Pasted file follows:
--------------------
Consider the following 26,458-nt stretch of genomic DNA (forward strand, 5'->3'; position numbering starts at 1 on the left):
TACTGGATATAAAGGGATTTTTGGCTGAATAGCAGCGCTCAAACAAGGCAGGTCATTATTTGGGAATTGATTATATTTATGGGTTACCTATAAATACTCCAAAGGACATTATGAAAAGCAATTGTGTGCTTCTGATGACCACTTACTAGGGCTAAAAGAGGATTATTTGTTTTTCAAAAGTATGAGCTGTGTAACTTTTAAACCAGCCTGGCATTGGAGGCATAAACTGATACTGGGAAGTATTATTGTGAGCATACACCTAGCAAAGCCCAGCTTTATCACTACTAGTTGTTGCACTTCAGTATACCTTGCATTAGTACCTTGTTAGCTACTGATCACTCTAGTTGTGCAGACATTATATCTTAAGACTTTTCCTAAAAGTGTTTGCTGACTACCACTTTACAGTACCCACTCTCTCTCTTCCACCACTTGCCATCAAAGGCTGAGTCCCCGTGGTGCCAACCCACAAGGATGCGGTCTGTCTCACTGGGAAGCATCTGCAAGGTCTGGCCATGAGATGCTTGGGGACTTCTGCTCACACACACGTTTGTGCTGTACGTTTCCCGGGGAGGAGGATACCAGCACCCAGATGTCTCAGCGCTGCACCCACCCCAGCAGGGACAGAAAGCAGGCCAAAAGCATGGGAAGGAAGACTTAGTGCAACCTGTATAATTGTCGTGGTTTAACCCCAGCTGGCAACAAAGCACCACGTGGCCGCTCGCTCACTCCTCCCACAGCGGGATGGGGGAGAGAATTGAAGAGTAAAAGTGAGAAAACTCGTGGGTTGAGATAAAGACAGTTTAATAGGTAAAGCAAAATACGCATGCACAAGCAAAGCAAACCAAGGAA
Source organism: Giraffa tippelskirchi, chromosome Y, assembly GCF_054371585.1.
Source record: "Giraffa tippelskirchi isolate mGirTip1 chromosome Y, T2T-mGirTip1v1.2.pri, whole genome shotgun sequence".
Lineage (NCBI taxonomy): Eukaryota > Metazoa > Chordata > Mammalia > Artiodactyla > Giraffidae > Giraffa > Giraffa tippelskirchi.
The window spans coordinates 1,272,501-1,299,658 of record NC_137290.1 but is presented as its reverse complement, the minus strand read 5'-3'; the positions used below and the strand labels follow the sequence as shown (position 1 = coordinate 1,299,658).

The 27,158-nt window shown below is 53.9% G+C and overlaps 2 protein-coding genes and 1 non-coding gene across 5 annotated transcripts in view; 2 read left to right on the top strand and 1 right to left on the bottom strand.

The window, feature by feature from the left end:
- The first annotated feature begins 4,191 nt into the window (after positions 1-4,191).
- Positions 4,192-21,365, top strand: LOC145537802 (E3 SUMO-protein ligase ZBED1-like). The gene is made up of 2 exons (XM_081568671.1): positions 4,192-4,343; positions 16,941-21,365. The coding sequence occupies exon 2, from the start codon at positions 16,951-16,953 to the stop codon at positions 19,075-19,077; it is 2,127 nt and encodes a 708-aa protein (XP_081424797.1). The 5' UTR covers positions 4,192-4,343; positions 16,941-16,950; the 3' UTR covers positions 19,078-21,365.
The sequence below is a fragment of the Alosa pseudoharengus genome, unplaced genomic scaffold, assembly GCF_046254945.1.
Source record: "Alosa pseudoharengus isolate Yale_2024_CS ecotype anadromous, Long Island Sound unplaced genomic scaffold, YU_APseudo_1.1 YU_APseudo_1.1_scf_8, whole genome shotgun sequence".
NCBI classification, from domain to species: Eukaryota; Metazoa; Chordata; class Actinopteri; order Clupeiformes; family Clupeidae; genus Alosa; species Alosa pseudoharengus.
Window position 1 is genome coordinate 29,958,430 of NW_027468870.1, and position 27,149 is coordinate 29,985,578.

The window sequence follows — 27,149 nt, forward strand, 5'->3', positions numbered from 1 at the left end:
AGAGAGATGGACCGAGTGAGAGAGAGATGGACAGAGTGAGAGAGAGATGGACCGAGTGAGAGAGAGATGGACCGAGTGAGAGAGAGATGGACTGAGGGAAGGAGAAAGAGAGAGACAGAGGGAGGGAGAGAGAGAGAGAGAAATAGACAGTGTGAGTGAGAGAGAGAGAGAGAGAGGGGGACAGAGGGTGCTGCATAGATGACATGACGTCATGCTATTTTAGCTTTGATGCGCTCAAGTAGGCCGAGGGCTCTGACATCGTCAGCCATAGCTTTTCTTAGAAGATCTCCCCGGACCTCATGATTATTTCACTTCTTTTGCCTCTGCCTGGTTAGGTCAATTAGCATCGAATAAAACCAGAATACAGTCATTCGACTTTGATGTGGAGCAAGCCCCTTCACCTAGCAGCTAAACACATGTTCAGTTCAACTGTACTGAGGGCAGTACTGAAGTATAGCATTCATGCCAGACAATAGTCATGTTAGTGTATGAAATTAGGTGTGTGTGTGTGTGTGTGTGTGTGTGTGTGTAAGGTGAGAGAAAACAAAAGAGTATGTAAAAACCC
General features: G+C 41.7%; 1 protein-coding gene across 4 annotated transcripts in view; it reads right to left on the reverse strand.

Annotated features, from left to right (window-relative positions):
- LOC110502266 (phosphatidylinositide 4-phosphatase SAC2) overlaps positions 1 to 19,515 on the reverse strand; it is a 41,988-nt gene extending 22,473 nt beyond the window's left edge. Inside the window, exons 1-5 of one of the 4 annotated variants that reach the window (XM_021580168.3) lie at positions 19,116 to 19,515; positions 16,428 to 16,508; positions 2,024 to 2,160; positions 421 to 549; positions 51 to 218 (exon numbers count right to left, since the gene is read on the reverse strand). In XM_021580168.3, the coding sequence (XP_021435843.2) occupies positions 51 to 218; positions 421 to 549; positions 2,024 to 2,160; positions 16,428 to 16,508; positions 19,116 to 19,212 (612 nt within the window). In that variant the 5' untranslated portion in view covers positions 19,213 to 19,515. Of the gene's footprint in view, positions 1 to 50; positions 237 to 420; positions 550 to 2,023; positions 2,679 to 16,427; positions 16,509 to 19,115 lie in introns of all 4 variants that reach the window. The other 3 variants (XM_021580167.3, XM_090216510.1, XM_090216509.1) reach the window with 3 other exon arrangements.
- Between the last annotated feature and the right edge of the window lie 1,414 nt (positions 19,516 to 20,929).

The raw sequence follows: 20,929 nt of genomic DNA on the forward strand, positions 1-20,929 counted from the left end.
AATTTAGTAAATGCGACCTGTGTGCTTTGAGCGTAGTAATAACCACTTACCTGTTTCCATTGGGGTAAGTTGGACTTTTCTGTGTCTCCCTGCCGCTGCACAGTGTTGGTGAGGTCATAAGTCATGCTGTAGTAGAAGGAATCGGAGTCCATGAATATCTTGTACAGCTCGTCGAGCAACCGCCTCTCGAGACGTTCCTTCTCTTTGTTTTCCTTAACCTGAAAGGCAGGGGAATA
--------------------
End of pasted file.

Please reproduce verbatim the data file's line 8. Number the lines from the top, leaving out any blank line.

The window, feature by feature from the left end: